At this point, she realized just how much she needed Christ’s help if she was to carry on with her work. She wrote,
One thing I knew by this time, that I needed Christ and not merely His religion... I was desperate... What was to be done? My thoughts could not and did not help me. I had at last come to an end of myself, and unconditionally surrendered myself to the Saviour; and asked Him to be merciful to me, and to become my righteousness and redemption, and to take away all my sin....
Meanwhile, a famine hit the area around Pune in 1897. Plague had also broken out, and so the government of Pune tried to prevent its spread by restricting the movement of people; as a result, the school was limited to 100 students. But Pandita Ramabai still felt called to care for the widows and girls who were suffering from the famine, so she purchased 100 acres in Kedgaon, 30 miles from Pune, and started her second school. She called this the Mukti Mission. (Mukti means “salvation” in Marathi, the local language.) She soon found 200 girls and child widows and brought them to the new school.
Pandita Ramabai had only two assistants, one Indian and one English. They quickly built huts for the girls and organized a system to take care of them and educate them. They would teach the older ones first, who would then take care of the younger ones. In this way, they managed to care for the growing number of girls who made their way to the school. By 1900, 2000 girls were living there.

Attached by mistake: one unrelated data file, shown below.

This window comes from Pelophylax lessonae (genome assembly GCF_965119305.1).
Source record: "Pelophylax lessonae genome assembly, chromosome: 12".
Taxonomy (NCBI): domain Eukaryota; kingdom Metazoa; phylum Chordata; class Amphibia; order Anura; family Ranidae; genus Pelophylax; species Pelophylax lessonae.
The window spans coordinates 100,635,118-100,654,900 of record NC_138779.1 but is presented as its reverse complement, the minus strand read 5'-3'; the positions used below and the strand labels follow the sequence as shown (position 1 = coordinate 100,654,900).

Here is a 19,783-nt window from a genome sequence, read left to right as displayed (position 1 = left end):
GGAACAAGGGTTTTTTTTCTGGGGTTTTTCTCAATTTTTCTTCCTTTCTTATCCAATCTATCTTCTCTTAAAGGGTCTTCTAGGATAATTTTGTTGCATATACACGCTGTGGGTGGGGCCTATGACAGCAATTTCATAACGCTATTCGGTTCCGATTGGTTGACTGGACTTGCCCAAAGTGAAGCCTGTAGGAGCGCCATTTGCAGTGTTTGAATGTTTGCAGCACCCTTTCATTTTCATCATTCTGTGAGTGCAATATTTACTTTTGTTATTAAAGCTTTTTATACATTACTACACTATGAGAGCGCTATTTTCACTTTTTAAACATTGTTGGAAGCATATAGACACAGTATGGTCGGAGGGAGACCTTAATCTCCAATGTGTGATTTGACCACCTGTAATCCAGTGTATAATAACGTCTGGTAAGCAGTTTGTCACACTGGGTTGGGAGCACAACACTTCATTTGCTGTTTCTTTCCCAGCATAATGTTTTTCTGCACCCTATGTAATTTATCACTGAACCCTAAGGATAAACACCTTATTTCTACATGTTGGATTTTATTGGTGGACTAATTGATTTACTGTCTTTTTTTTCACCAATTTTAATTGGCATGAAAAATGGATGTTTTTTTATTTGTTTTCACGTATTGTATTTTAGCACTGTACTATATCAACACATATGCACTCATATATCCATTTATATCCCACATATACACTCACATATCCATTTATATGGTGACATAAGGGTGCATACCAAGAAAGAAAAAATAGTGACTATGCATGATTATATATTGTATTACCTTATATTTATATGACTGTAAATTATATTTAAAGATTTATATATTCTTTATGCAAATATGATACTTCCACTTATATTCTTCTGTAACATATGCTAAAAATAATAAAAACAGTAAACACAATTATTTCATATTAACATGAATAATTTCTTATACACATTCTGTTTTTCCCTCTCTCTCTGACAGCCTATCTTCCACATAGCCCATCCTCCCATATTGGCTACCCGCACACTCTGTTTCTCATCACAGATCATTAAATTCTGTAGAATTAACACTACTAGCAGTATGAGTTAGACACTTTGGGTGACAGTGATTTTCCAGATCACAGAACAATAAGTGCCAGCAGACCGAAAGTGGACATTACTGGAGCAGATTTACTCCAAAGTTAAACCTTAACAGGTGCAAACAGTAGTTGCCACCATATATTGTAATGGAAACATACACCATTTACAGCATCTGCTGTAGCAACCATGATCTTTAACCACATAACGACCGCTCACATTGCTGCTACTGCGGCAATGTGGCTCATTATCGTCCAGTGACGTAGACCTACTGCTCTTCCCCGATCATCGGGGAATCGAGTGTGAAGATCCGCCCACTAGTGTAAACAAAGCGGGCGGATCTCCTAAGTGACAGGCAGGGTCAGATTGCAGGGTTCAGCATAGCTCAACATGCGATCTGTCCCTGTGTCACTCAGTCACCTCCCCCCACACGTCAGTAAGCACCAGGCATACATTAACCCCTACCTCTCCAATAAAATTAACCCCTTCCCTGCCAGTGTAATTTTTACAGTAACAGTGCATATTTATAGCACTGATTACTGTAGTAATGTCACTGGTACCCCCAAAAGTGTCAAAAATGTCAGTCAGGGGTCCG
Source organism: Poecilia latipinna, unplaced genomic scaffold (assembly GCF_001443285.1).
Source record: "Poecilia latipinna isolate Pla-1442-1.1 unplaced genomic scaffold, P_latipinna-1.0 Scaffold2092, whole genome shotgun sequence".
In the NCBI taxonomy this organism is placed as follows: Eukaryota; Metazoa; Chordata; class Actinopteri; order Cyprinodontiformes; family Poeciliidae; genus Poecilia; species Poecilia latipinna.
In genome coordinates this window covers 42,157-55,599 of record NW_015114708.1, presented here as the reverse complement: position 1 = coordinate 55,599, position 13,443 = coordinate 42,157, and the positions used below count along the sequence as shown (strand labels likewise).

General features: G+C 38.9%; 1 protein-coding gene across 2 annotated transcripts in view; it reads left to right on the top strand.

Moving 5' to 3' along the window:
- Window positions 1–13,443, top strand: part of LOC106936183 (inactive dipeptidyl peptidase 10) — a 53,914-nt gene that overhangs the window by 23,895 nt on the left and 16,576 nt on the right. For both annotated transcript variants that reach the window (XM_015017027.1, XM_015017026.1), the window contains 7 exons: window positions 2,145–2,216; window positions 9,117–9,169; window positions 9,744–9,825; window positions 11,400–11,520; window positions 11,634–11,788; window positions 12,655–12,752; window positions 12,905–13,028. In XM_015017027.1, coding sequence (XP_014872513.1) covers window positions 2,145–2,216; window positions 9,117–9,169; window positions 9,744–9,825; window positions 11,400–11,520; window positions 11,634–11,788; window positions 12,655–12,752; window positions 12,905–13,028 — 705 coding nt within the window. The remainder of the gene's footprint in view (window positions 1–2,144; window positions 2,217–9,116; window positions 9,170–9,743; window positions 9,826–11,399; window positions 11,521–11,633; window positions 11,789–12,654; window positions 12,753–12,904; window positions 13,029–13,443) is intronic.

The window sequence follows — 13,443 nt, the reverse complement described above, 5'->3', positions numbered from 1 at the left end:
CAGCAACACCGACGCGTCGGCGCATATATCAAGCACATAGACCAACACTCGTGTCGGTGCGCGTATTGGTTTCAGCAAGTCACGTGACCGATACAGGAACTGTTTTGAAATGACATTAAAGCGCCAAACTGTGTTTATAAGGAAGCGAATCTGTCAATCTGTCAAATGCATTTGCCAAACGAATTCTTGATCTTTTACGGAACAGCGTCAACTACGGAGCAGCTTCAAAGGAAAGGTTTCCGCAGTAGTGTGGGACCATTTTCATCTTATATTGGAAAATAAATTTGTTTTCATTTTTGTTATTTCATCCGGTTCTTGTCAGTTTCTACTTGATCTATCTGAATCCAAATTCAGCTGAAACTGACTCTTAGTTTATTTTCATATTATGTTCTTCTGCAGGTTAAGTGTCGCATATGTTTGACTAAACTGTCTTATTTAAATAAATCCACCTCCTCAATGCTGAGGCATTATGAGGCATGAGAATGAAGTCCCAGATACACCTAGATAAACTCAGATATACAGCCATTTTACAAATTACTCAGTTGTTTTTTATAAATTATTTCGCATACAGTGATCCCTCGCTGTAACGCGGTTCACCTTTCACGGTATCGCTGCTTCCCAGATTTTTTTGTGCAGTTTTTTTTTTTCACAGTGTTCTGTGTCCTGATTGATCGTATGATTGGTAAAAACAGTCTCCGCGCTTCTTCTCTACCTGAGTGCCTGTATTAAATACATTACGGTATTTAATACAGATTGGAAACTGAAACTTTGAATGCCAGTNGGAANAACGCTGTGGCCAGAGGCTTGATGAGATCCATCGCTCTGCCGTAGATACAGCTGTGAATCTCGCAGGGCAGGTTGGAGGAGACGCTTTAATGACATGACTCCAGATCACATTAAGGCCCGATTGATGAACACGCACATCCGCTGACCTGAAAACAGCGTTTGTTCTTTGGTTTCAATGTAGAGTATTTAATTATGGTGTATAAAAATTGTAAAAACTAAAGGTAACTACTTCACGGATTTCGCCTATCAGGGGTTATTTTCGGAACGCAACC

The curriculum in these schools included a range of subjects: literature, selected for moral teaching to promote caring; physiology, to teach them about their bodies; botany; and industrial arts such as printing, carpentry, tailoring, masonry, wood-cutting, weaving, needlework, farming, and gardening.
Students were also required to join societies such as the Temperance Union or the Christian Endeavour Society to break down caste barriers and to develop relationships based on common interest rather than birth. Pandita Ramabai believed that caste was one of the most serious problems facing India, and she worked very hard to break its power over the culture.
Along with establishing these schools, in 1904, Pandita Ramabai began translating the Bible into Marathi, her native language, from the original Hebrew and Greek; the New Testament was published in 1913, and the complete Bible in 1924.
In 1919, the King of England awarded Pandita Ramabai the Kaiser-i-Hind award, the highest honor that could be given to an Indian during the colonial period.
Pandita Ramabai cared for her girls until her death in 1922. The mission in Pune is still active today.
Pandita Ramabai responded in the love of Christ to the needs of people around her. What needs do you observe, week by week, in the people you regularly see? How might the Lord Jesus use you as a channel of His grace and truth to the people in your life? Share your thoughts about this with a Christian friend, and ask your friend to pray for you as you try to be more the salt and light of Christ to the people around you.